WASHINGTON — The blaring, grinding noise jolted the American diplomat from his bed in a Havana hotel.
He moved just a few feet, and there was silence. He climbed back into bed.
Inexplicably, the agonizing sound hit him again. It was as if he’d walked through some invisible wall cutting straight through his room.
Soon came the hearing loss, and the speech problems, symptoms both similar and altogether different from others among at least 21 U.S. victims in an astonishing international mystery still unfolding in Cuba. The top U.S. diplomat has called them “health attacks.”
New details learned by The Associated Press indicate at least some of the incidents were confined to specific rooms or even parts of rooms with laser-like specificity, baffling U.S. officials who say the facts and the physics don’t add up.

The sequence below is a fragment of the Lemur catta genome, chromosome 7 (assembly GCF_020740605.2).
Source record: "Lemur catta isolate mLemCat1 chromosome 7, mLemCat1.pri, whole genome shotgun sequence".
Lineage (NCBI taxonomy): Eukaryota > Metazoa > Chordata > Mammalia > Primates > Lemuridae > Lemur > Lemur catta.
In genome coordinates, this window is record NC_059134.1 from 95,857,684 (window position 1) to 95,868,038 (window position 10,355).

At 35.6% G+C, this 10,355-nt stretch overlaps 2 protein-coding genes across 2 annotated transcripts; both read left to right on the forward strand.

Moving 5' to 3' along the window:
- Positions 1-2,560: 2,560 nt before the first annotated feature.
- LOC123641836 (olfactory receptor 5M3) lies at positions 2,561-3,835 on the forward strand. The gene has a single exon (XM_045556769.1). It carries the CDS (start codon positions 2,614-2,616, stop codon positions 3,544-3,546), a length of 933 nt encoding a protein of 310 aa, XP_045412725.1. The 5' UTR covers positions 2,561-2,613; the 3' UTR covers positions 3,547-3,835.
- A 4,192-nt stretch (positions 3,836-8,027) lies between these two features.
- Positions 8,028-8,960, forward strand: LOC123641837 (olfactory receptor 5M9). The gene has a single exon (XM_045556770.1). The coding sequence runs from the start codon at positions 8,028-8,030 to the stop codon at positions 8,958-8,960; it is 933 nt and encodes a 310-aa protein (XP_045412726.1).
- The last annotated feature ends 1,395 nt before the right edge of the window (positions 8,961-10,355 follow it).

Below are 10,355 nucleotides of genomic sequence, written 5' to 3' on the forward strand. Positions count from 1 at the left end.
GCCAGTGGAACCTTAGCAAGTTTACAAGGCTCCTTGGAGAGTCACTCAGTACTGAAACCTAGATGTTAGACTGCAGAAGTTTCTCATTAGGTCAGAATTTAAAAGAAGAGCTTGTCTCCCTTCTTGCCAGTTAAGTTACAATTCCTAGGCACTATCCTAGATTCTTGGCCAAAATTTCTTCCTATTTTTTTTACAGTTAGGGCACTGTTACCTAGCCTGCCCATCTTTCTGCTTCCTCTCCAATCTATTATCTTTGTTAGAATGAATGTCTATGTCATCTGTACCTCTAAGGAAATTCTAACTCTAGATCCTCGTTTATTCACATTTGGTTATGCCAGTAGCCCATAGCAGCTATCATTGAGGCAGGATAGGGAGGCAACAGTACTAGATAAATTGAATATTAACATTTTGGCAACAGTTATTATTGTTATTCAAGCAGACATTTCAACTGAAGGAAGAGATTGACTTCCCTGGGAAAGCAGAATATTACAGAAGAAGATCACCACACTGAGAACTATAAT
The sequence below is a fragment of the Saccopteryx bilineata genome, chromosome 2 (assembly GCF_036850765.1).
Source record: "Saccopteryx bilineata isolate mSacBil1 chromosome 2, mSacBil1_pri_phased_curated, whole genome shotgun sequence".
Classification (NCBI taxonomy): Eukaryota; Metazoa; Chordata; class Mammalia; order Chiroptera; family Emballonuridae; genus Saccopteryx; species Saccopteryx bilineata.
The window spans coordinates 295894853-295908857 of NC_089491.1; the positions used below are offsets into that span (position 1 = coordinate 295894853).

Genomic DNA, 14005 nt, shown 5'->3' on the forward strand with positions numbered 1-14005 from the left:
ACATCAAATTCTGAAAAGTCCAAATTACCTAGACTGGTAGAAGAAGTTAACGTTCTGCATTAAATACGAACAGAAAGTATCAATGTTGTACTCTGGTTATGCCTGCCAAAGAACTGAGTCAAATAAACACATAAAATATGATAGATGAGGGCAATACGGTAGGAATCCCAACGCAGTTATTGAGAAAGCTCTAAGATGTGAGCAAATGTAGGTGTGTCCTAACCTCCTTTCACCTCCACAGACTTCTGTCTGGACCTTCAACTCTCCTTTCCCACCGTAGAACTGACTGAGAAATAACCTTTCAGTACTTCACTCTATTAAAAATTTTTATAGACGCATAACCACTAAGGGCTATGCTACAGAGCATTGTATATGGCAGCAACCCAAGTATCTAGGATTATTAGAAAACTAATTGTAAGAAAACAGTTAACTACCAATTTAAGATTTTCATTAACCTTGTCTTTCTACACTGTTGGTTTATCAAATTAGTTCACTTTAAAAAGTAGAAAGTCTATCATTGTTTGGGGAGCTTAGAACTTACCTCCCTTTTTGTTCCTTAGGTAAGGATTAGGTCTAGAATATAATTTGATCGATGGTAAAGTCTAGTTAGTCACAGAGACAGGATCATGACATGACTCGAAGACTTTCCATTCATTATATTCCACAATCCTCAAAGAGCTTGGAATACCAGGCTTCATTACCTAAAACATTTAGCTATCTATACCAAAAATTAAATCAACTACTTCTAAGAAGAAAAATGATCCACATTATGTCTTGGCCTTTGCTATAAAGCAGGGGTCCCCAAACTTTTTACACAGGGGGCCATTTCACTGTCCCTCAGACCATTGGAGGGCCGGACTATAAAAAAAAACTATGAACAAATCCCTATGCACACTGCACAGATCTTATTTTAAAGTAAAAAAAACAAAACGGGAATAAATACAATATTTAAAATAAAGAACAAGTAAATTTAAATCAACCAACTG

“None of this has a reasonable explanation,” said Fulton Armstrong, a former CIA official who served in Havana long before America re-opened an embassy there. “It’s just mystery after mystery after mystery.”
Suspicion initially focused on a sonic weapon, and on the Cubans. Yet the diagnosis of mild brain injury, considered unlikely to result from sound, has confounded the FBI, the State Department and U.S. intelligence agencies involved in the investigation.
Some victims now have problems concentrating or recalling specific words, several officials said, the latest signs of more serious damage than the U.S. government initially realized. The United States first acknowledged the attacks in August — nine months after symptoms were first reported.
It may seem the stuff of sci-fi novels, of the cloak-and-dagger rivalries that haven’t fully dissipated despite the historic U.S.-Cuban rapprochement two years ago that seemed to bury the weight of the two nations’ Cold War enmity. But this is Cuba, the land of poisoned cigars, exploding seashells and covert subterfuge by Washington and Havana, where the unimaginable in espionage has often been all too real.